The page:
Throughout the year regulators have focused on liquidity, and as this year draws to a close, that focus shows no signs of diminishing. “Asset managers need to step up their efforts to ensure the liquidity of their funds is adequately managed and that they are prepared for future shocks” – that was the closing remarks from Steven Maijoor’s Keynote Address at EFAMA’s Investment Management Forum which heavily focused on liquidity risk.
On Wednesday, the Securities and Exchange Commission (SEC) approved 3 to 2, the 458 page derivative use rules aimed at enhancing the regulatory framework for derivatives in the U.S. The Investment Company Act limits the ability of registered funds and business development companies to engage in transactions that involve potential future payment obligations, including obligations under derivatives such as forwards, futures, swaps and written options. The new rules, which apply to mutual funds, exchange-traded funds (ETFs), close-end funds, as well as business development companies, will permit funds to enter into these transactions if they comply with certain conditions outlined below, which are designed to increase investor protection.
Last month it was great to see a number of key liquidity developments finally enter into force, including: ESMA’s new guidelines on liquidity stress testing in UCITS and AIFs, The FCA’s new rules for certain open-ended funds investing in inherently illiquid assets; and Article 37 MMF Reporting for both Q1 and Q2.
The Canadian Securities Administrators (CSA) has published guidance to help investment fund managers (IFMs) develop and maintain effective liquidity risk management (LRM) frameworks for investment funds.
The 30 September compliance deadline is fast approaching for a number of liquidity developments. Including: ESMA’s new guidelines on liquidity stress testing in UCITS and AIFs. The FCA’s new rules for certain open-ended funds investing in inherently illiquid assets. FCA and Bank of England survey to review the liquidity mismatch in open ended funds Article 37 MMF Reporting for both Q1 and Q2.
On 2nd September 2019, the European Securities and Markets Authority (ESMA) published its final guidance regarding liquidity stress tests of investment fund…
Last week we took a brief look at the liquidity risk management regime in Hong Kong. This week, moving slightly southwest, and staying in the same continent, we review the liquidity risk requirements in Singapore. In 2018, the same year Hong Kong made amendments to its Fund Manager Code of Conduct, the Monetary Authority of Singapore (MAS) issued new Guidelines on Liquidity Risk Management Practices for Fund Management Companies (Guidelines).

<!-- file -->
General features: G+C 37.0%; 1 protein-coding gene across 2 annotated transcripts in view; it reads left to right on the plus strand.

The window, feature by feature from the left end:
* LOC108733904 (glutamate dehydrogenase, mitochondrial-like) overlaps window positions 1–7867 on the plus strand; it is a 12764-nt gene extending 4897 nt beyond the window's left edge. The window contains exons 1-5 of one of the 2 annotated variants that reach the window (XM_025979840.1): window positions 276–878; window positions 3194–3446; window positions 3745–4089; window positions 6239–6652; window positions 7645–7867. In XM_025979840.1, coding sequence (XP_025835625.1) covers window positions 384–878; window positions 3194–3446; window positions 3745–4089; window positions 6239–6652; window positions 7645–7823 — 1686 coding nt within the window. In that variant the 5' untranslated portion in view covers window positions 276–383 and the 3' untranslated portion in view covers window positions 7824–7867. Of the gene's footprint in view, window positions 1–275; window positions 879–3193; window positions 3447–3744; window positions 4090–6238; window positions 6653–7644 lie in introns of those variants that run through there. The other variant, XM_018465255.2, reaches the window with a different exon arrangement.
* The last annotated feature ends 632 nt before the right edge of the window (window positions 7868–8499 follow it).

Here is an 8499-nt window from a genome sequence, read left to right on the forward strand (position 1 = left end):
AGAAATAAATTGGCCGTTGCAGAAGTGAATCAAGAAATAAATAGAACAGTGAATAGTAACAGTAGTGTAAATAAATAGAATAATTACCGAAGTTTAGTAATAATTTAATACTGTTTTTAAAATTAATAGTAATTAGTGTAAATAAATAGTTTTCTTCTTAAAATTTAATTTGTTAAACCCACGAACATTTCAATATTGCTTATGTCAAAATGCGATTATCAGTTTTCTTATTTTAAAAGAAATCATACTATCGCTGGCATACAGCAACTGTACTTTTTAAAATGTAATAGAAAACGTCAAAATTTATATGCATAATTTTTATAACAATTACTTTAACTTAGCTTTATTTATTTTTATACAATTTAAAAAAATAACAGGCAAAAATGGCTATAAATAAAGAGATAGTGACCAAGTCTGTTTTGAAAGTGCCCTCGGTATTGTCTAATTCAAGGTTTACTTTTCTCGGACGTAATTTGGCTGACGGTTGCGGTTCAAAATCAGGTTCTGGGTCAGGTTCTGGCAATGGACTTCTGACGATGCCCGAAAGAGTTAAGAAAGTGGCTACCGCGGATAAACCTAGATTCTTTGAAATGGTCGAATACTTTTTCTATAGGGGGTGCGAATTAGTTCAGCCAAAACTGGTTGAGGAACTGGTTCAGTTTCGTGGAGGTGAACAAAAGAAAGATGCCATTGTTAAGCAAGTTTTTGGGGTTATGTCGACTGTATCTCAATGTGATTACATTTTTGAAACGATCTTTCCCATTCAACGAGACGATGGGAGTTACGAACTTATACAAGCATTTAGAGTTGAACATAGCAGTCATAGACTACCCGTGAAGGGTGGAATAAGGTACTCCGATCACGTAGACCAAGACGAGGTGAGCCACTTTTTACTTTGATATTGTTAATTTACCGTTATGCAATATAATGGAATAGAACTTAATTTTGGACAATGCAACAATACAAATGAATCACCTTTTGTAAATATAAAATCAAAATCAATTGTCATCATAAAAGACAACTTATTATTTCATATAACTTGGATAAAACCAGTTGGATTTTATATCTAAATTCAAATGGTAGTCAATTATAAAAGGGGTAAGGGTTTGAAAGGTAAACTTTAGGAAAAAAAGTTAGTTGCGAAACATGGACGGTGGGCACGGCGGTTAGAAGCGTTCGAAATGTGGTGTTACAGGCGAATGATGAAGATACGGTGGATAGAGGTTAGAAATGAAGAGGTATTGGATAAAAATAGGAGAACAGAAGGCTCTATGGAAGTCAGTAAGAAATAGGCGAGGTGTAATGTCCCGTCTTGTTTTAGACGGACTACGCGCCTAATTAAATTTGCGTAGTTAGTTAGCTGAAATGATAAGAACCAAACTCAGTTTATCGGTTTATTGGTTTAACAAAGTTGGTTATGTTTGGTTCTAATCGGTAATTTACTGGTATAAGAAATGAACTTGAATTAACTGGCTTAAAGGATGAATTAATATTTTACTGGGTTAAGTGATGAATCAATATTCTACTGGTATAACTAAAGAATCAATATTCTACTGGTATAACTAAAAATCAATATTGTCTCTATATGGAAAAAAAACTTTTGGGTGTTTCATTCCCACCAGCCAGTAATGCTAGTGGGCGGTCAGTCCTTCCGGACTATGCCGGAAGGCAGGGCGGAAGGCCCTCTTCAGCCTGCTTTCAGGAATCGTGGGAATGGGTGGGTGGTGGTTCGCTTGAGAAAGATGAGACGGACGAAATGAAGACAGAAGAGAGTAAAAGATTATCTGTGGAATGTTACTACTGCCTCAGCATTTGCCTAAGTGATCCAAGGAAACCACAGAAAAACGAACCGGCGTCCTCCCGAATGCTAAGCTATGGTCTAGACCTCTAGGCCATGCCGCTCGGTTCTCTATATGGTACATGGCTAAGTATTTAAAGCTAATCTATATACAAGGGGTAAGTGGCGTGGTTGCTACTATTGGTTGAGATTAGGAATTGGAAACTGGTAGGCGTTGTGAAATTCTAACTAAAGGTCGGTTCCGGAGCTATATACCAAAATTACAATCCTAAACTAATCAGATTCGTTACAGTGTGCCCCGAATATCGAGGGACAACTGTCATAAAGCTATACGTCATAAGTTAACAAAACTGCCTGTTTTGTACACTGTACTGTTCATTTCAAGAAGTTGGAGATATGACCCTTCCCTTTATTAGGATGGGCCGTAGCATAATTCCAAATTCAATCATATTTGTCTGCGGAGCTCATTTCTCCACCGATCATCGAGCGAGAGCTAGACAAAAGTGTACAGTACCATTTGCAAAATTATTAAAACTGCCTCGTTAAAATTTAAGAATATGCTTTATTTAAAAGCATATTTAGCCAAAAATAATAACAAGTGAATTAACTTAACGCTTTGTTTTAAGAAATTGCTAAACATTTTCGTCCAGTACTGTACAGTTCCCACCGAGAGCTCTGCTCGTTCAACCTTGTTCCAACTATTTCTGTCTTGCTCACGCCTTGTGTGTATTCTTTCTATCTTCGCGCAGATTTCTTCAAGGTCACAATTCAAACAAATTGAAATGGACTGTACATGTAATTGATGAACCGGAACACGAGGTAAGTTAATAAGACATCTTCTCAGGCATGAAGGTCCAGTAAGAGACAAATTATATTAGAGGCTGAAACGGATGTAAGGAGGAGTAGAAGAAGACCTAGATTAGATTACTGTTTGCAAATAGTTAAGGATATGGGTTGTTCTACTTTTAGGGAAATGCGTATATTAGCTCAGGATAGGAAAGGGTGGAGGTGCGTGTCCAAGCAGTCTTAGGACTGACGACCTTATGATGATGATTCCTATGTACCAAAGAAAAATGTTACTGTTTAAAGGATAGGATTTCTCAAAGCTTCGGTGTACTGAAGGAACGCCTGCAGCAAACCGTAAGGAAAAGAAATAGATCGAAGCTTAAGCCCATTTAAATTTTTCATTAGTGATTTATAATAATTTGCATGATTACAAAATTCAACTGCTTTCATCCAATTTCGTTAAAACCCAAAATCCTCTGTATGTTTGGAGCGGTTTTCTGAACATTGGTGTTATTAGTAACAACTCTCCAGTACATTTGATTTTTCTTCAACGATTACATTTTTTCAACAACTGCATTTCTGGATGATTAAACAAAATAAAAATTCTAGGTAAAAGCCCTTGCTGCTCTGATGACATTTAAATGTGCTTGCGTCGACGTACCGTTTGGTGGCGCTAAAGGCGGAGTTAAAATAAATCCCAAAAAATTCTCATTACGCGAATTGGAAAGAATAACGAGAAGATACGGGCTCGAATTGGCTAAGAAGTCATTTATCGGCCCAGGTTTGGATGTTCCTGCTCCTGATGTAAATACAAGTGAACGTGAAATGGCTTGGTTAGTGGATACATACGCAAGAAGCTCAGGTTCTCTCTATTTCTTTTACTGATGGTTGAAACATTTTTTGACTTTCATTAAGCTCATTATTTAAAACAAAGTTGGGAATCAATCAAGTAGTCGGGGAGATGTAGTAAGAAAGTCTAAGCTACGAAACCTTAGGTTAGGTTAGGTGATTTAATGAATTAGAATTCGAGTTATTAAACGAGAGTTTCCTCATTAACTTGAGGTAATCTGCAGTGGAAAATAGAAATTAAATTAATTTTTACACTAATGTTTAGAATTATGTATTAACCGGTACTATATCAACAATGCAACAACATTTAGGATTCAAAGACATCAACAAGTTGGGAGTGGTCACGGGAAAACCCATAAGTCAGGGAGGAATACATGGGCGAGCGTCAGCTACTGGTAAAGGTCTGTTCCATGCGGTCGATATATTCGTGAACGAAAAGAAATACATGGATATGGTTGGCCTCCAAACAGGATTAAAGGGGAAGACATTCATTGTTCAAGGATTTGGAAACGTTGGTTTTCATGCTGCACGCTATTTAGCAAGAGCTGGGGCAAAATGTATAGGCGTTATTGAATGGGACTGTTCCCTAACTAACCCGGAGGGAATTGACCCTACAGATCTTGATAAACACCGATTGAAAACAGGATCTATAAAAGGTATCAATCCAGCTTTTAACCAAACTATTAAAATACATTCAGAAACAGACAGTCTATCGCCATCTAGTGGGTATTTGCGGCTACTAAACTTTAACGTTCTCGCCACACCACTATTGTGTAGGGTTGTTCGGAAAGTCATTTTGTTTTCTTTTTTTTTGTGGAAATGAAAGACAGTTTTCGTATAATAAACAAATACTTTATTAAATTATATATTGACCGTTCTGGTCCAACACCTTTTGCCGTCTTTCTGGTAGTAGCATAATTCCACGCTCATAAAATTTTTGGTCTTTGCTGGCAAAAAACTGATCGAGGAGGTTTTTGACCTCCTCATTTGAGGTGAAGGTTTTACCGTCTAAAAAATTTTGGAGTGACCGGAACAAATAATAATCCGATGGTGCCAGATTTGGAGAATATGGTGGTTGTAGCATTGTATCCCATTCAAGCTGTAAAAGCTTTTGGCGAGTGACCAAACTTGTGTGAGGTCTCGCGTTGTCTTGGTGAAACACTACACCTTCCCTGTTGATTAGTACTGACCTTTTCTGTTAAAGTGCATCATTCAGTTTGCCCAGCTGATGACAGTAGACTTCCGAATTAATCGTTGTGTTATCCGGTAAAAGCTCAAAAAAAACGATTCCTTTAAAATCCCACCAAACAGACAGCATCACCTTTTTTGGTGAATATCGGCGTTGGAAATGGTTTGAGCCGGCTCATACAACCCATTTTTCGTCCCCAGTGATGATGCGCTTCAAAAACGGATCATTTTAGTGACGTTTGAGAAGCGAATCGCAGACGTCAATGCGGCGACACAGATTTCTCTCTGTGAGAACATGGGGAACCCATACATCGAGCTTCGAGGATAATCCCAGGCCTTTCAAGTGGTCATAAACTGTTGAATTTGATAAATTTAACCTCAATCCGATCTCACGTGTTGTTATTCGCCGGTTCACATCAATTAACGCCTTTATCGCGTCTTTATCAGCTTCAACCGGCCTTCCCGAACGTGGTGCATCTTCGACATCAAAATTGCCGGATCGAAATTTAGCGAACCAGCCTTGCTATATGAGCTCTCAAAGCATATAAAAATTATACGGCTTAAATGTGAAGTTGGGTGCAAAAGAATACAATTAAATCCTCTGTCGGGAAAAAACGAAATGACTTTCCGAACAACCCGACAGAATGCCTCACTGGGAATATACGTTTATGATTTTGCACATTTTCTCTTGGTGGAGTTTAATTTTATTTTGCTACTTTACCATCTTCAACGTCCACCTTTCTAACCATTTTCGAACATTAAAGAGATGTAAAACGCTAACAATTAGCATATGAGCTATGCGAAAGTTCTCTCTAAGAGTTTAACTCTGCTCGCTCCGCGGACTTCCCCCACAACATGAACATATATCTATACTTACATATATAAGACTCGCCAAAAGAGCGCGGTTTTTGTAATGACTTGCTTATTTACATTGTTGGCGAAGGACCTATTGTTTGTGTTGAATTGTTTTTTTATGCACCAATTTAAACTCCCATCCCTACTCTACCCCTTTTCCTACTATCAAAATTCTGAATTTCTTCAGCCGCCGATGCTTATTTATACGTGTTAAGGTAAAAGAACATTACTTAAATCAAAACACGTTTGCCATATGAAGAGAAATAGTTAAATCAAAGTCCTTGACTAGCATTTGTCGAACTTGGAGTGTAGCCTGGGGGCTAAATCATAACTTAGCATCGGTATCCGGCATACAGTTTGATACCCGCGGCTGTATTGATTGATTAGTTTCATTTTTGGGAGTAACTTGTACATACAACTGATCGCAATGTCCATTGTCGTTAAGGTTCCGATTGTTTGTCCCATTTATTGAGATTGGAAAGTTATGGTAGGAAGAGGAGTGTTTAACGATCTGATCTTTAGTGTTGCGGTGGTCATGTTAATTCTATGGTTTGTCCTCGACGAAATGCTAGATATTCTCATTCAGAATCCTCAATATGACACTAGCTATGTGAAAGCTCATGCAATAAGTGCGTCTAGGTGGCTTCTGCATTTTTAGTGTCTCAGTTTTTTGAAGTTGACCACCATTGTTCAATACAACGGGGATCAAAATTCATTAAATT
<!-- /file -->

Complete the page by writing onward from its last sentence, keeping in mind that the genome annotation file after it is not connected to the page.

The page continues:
Although liquidity risk management practices vary in different jurisdictions, in most cases, asset managers are required to monitor the liquidity of the fund on a frequent basis. Whilst many aspects of the regulations are broadly similar, differences can be seen from what is considered “liquid”, and around methodology to liquidity buckets, stress testing and reporting requirements. In Europe for example, neither UCITS nor AIFMD specify a specific methodology for calculating liquidity. This is in contrast to the US SEC Liquidity Risk Management Framework requirements which set out a specific methodology to be followed, although that methodology is not without its shortcomings.
This month marked one year since the collapse of Neil Woodford’s LF Woodford Equity Income fund. The Woodford fund was suspended in June, after it became overwhelmed by redemption requests from investors. One year on and investors are still awaiting their final pay-out. One year on and questions concerning the liquidity mismatches in open-ended funds still remain.
As discussed in previous blogs, later this year new FCA rules for open-ended funds investing in inherently illiquid assets enters into force. The new rules concern non-UCITS retail schemes (NURS) that invest in inherently illiquid assets. Although the new rules are relevant to anyone with an interest in open-ended investment funds that are likely to hold illiquid assets, here we will be focusing on the enhanced oversight of depositaries.